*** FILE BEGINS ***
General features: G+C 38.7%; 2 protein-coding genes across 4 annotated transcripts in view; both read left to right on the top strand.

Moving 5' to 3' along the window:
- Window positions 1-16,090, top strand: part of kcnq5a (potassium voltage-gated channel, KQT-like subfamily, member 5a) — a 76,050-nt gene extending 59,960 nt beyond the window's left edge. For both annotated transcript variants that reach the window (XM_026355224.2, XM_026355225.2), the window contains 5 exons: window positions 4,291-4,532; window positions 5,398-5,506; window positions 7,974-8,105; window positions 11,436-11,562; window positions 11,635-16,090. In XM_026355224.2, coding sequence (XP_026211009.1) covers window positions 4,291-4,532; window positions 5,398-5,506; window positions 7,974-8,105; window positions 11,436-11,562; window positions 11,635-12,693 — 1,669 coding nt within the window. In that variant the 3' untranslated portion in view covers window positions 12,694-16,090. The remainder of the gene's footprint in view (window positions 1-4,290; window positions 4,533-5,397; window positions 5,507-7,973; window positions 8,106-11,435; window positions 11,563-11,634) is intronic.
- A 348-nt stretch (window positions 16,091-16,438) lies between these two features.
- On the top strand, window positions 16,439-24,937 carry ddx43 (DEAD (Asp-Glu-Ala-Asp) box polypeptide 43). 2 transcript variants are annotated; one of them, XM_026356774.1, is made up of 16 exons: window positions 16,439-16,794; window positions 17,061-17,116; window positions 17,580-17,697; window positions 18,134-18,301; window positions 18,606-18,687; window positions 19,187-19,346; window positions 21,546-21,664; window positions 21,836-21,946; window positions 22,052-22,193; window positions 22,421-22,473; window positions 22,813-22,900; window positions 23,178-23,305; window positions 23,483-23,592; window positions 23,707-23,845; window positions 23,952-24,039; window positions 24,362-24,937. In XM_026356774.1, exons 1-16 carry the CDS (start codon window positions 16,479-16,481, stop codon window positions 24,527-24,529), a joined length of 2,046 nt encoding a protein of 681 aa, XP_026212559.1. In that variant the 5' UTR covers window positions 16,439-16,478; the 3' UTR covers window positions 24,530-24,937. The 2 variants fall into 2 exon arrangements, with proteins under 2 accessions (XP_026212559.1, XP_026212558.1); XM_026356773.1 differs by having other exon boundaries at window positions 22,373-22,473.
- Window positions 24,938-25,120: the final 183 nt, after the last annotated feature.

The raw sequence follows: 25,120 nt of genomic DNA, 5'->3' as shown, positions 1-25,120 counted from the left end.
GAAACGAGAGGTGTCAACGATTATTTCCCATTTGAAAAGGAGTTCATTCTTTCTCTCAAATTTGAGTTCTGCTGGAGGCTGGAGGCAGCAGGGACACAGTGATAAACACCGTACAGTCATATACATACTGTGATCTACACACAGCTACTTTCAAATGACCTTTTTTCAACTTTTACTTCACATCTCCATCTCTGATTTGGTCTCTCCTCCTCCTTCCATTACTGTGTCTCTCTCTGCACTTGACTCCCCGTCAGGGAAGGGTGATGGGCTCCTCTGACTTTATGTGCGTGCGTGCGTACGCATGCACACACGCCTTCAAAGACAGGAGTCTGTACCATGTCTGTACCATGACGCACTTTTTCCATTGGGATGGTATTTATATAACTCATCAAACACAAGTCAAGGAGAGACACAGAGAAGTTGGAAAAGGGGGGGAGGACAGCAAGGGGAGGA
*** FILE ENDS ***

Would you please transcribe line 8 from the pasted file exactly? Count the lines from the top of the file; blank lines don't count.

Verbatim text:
GAAACGAGAGGTGTCAACGATTATTTCCCATTTGAAAAGGAGTTCATTCTTTCTCTCAAATTTGAGTTCTGCTGGAGGCTGGAGGCAGCAGGGACACAGTGATAAACACCGTACAGTCATATACATACTGTGATCTACACACAGCTACTTTCAAATGACCTTTTTTCAACTTTTACTTCACATCTCCATCTCTGATTTGGTCTCTCCTCCTCCTTCCATTACTGTGTCTCTCTCTGCACTTGACTCCCCGTCAGGGAAGGGTGATGGGCTCCTCTGACTTTATGTGCGTGCGTGCGTACGCATGCACACACGCCTTCAAAGACAGGAGTCTGTACCATGTCTGTACCATGACGCACTTTTTCCATTGGGATGGTATTTATATAACTCATCAAACACAAGTCAAGGAGAGACACAGAGAAGTTGGAAAAGGGGGGGAGGACAGCAAGGGGAGGA